George's life is viewed as a long list of facts that give us some insight into his life and there isn't much written about Clarence as a person at all so because of this Clarence's character is hard to define. However, I have often wondered if we could apply the modern term 'middle child syndrome' to help understand his personality. Maybe it was his position within his family that made him the man he was, looking at the personality traits of a modern 'middle child' surprisingly Clarence fits the 'profile' on a number of points.
1. Middle children are not particularly interested in family hierarchy or ranking:
Clarence could not have cared less that his brother was king, he would undermine him given an opportunity, he had joined in all the careless talk, calling into question the legitimacy of the kings birth. His later actions had convinced Edward that he was looking to take the throne out from under him.
2. Middle children are more interested in taking advice from others outside the main family group:
Clarence was reliant on his cousin Richard Neville rather than Edward or Richard. He took Neville's 'advice' on more than one occasion, joining him in supporting a northern rebellion and went along with the idea to restore King Henry VI to the throne of England, realising too late that listening to Neville was not a good idea after all.
3. Middle children are risk takers and are more rebellious than their siblings:
Clarence certainly ticks both these boxes. By rebelling with Neville, Clarence risked everything and lost. He lost his position as Lord Lieutenant of Ireland, and by organising yet another rebellion, because of the loss of his Warwick lands to Richard, he caused a major rift that was ultimately the last nail in his coffin.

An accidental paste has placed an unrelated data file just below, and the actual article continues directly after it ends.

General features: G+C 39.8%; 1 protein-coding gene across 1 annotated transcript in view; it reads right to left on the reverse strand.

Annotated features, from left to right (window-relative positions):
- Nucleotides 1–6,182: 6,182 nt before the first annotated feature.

4. Middle children don't like conflict:
This is one category that Clarence doesn't fit into.
Of course, Clarence wasn't a middle child at all, he was number six of seven so you could argue that this hypothesis doesn't make any sense at all.....but it does if you look at it from the point of view that he was eventually slap bang in the middle of three boys. His older brother Edmund had died at the Battle of Wakefield aged just seventeen, I wonder if he had lived he would have shown the same personality traits as Clarence or would Clarence have been a different person altogether?
Supposition this may be, but whatever the cause Clarence turned out to be a weak self-centred man, and in the end, it was greed and jealousy that cost him his life.
On this day in 1469, the marriage took place of Isabella of Castile and Ferdinand of Aragon,
Their marriage had been previously arranged, but Isabella only consented to this marriage if she met with the future king of Aragon before it took place, this meeting had been set for the 11th of October. The young man that Isabella first set eyes on was a dark-haired, seventeen-year-old with chubby cheeks and full lips who she no doubt found attractive.
Isabella was a year older than Ferdinand, they also were second cousins. The marriage of close family members was illegal and therefore there were consanguinity issues, however documentation, dated to five years earlier, had been found that decreed that Ferdinand could marry within the third degree of consanguinity, this papal bull legalised their marriage.
The wedding took place at the Palacio de los Vivero (Palace of the Nurseries) in the city of Valladolid in Castile and their first child, a daughter, Isabella, was born just under a year following their marriage.
Isabella and Ferdinand went on to have another six children, the most famous, from an English point of view, was Catherine, the wife of Prince Arthur and later his brother Henry VIII.